Legal cloud over agriculture revote: State high court likely to get case
News and Observer December 31, 2004

By Lynn Bonner, Staff Writer

Candidates for state agriculture commissioner say they're preparing for an unprecedented, statewide revote next year that would choose the next guardian of one of North Carolina's largest industries.

Democrat Britt Cobb is conferring with supporters. Republican Steve Troxler's campaign has a fresh appeal for money.

But before they go full-throttle into the next round, their attorneys likely will travel the well-worn path between the state elections office and Wake County Superior Court. Troxler said he plans to appeal the state elections board order for a new statewide vote that would settle the disputed election.

Nearly two months after Election Day, the race has no winner because a faulty electronic voting machine in Carteret County dropped 4,438 ballots. It's those lost votes, compared with Troxler's 2,287-vote edge in the statewide tally, that triggered the elections vortex.

The elections board was divided over whether to have another statewide election or to just collect ballots from the Carteret County residents whose votes were dropped.

What happens next depends on what a Superior Court judge decides and who objects. Another appeal could send the dispute to the state Supreme Court.

After hearing the case twice, elections board member Lorraine Shinn, a Greenville Republican, prefers it stay with the courts rather than come back to the board. She's ready for the state's Supreme Court justices to make the call.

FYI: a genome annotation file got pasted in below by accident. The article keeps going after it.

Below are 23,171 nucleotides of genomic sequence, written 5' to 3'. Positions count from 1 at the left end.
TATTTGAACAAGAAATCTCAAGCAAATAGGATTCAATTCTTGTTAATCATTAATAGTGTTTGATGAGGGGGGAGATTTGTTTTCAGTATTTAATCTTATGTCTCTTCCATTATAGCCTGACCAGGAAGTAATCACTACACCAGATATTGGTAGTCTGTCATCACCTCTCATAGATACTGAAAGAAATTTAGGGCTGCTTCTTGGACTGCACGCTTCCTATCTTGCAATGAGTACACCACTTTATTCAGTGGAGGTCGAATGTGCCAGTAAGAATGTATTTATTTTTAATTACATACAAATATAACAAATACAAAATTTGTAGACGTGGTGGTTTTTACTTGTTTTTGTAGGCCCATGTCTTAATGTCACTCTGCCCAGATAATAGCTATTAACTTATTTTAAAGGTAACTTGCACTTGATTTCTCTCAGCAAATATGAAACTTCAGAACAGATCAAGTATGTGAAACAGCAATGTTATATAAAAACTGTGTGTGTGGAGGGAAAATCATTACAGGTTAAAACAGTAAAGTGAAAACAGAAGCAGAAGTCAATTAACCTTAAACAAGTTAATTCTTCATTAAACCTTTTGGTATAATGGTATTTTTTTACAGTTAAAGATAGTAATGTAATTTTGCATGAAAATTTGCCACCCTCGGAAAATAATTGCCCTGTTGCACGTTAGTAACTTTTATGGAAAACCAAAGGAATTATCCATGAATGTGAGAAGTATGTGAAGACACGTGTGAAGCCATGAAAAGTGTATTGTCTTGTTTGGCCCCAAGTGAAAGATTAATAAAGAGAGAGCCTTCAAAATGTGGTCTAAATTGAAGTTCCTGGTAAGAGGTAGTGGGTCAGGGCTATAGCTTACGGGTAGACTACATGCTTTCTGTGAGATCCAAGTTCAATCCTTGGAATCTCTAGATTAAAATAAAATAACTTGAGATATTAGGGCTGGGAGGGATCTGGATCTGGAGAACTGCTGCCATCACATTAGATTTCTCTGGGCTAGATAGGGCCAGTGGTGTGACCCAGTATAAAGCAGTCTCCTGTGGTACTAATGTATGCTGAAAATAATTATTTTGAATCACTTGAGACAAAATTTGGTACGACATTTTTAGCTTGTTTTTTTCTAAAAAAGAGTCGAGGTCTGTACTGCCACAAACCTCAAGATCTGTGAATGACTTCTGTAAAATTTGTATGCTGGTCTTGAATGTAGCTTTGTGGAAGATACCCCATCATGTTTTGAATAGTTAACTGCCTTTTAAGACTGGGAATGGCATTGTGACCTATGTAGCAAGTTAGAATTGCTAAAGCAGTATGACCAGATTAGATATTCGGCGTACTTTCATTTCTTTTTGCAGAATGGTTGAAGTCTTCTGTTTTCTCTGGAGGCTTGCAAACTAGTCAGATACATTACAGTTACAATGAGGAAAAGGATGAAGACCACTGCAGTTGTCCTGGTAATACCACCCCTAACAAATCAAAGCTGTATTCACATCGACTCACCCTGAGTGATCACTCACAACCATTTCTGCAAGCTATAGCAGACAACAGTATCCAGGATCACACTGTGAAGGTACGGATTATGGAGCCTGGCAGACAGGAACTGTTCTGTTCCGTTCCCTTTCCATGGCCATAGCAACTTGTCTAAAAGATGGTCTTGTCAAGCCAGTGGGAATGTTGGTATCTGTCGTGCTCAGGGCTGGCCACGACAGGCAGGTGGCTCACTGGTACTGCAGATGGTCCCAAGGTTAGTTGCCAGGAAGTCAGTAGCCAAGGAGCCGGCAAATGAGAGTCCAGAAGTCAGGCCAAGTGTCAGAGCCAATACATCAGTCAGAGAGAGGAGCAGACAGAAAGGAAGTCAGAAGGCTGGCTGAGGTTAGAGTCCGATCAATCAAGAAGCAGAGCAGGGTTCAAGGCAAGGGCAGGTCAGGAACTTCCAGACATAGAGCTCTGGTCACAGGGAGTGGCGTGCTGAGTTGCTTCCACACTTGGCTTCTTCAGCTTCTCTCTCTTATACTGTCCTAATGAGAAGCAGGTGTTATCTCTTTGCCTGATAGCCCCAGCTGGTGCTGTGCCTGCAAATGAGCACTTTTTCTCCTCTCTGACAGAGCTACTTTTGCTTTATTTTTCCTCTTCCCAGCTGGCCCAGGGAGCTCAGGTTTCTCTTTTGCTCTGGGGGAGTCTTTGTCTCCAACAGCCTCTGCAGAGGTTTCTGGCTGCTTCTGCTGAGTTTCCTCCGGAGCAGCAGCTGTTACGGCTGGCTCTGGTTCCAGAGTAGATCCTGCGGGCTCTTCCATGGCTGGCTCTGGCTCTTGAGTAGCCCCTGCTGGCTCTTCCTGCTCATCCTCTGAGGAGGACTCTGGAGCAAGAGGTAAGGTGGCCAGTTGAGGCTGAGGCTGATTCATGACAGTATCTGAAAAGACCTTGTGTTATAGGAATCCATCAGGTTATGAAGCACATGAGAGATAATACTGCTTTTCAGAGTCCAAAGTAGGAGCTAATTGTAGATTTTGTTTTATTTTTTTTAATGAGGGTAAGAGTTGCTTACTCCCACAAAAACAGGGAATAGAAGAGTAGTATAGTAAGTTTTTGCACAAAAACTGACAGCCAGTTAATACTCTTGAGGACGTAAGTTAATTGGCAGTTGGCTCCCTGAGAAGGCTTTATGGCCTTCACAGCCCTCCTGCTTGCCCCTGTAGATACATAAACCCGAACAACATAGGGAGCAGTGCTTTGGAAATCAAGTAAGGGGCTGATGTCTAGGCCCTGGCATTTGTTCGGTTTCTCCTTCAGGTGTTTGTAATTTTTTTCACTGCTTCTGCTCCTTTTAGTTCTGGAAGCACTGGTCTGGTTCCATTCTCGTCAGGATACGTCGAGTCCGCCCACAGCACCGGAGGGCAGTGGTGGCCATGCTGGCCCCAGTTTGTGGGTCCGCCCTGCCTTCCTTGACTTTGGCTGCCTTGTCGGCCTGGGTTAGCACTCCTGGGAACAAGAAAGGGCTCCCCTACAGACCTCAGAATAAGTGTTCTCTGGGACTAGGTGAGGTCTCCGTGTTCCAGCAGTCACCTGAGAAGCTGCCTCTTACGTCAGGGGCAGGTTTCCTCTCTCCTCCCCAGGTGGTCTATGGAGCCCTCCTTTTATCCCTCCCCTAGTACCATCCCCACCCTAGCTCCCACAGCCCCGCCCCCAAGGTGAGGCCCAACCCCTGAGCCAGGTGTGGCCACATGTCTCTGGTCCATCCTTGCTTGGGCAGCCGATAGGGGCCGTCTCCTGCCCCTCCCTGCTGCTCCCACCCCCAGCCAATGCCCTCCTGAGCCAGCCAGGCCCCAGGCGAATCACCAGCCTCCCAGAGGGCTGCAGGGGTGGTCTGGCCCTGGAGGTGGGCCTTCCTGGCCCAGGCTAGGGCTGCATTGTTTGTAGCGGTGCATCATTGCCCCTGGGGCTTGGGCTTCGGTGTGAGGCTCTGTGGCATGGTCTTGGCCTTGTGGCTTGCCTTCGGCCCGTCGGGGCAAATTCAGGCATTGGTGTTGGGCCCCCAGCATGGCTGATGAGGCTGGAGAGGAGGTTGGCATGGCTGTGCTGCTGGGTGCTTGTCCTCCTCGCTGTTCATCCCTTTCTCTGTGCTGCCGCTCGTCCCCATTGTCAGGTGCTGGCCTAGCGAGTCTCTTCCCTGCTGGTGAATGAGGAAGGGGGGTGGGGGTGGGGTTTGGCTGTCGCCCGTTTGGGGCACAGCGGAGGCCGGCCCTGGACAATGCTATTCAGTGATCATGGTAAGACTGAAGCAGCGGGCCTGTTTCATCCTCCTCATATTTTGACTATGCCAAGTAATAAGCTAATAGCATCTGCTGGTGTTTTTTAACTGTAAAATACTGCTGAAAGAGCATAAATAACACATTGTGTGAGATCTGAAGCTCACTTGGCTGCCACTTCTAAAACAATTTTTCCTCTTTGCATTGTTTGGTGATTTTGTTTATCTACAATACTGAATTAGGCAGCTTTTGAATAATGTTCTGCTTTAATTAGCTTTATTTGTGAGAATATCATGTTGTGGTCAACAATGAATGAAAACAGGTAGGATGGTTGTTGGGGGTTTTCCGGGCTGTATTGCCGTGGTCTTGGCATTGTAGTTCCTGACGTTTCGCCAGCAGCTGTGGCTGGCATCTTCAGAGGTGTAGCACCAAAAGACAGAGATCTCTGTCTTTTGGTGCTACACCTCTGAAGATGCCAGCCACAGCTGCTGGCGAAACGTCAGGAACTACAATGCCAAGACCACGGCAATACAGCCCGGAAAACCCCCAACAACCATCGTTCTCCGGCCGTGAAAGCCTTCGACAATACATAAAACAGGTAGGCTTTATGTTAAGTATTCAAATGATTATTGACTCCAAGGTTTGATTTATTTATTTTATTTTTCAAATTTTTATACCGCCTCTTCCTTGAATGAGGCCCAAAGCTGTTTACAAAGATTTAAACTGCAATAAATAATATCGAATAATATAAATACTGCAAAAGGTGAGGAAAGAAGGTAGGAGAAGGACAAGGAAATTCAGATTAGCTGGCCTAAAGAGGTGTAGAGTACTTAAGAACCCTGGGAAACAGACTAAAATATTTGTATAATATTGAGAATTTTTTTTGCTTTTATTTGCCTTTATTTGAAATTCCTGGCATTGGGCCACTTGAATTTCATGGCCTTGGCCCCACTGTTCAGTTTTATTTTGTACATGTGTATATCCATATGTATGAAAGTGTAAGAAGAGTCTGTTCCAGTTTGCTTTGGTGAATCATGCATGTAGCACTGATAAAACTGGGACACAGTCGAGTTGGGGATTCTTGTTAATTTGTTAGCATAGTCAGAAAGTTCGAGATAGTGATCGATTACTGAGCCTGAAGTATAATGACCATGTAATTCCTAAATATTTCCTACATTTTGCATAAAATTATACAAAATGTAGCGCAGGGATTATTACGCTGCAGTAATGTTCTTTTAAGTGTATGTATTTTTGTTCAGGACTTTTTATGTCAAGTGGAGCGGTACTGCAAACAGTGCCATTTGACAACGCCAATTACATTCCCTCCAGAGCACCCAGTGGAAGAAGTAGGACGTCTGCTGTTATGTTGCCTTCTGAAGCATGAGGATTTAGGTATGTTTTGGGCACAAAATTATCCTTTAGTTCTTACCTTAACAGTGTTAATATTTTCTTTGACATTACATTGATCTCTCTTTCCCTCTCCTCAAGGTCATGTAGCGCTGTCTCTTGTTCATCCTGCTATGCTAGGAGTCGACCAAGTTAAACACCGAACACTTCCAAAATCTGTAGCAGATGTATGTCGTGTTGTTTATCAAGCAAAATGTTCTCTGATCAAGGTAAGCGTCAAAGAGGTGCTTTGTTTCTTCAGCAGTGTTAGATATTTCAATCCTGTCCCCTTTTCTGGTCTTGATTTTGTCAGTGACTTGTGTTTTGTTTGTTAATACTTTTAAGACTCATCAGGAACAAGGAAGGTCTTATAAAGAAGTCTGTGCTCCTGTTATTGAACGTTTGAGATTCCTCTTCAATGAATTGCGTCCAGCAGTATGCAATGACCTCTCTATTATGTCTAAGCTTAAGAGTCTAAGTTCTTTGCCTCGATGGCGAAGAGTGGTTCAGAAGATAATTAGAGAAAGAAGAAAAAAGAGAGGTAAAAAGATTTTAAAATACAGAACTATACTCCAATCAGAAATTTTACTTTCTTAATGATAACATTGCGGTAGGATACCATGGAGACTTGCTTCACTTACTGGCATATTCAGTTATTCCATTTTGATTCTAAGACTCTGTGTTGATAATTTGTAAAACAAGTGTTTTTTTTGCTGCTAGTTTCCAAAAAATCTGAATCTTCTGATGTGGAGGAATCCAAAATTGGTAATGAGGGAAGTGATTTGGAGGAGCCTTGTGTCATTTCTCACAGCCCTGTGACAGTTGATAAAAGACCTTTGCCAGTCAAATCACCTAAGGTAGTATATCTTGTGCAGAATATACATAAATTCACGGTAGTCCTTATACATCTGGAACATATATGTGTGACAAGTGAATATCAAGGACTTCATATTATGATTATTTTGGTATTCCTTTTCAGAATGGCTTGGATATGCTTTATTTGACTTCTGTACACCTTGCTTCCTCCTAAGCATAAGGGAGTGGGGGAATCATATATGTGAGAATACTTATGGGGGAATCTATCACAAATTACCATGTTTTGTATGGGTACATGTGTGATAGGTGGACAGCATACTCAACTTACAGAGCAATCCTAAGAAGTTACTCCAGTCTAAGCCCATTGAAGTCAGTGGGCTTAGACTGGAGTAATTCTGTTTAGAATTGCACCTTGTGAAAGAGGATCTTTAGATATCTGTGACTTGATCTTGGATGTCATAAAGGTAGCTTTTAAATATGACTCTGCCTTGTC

Shinn doesn't sense any movement on the board.

"We're kind of at an impasse, as you can see," she said. "If it gets remanded back to us again, I don't know what we'll do."

On Wednesday, the elections board, using an unusual maneuver, voted 3-2 for a new statewide election to settle the race. Troxler contends the order is illegal because state law says four votes are needed.

Elections experts interviewed Thursday held the near-unanimous view that the case will end up in the state Supreme Court.

If the court agrees with Troxler's view that the board improperly ordered a new election, then it can stop the vote, said Robert Spearman, a Raleigh lawyer and a Democratic former elections board chairman.

"As with most of these kinds of controversies, once the court has jurisdiction, it's really going to have the final word on it," he said.

Officially, judges have limited powers in elections disputes.

Judges can decide whether or not the elections board acted properly. They can interpret a part of state law the board members are fighting over. But they cannot declare a winner, said Raleigh lawyer Roger Knight. Knight represented Republican House Speaker Richard Morgan in the most recent redistricting lawsuits.

"There's nothing in the statute that provides that the Supreme Court would have the authority to say one or the other can win," Knight said. "I don't see that happening in that case."

No one can remember a time when the courts ordered a new election, but the state is carving out new territory.

"Difficult situations make for new law," said Michael Crowell, the Raleigh lawyer handling an elections appeal for Bill Fletcher, the Republican candidate for state education chief. With a case bouncing back and forth between the elections board and the court, Crowell said, "this could be the kind of case that makes the court rethink that position."

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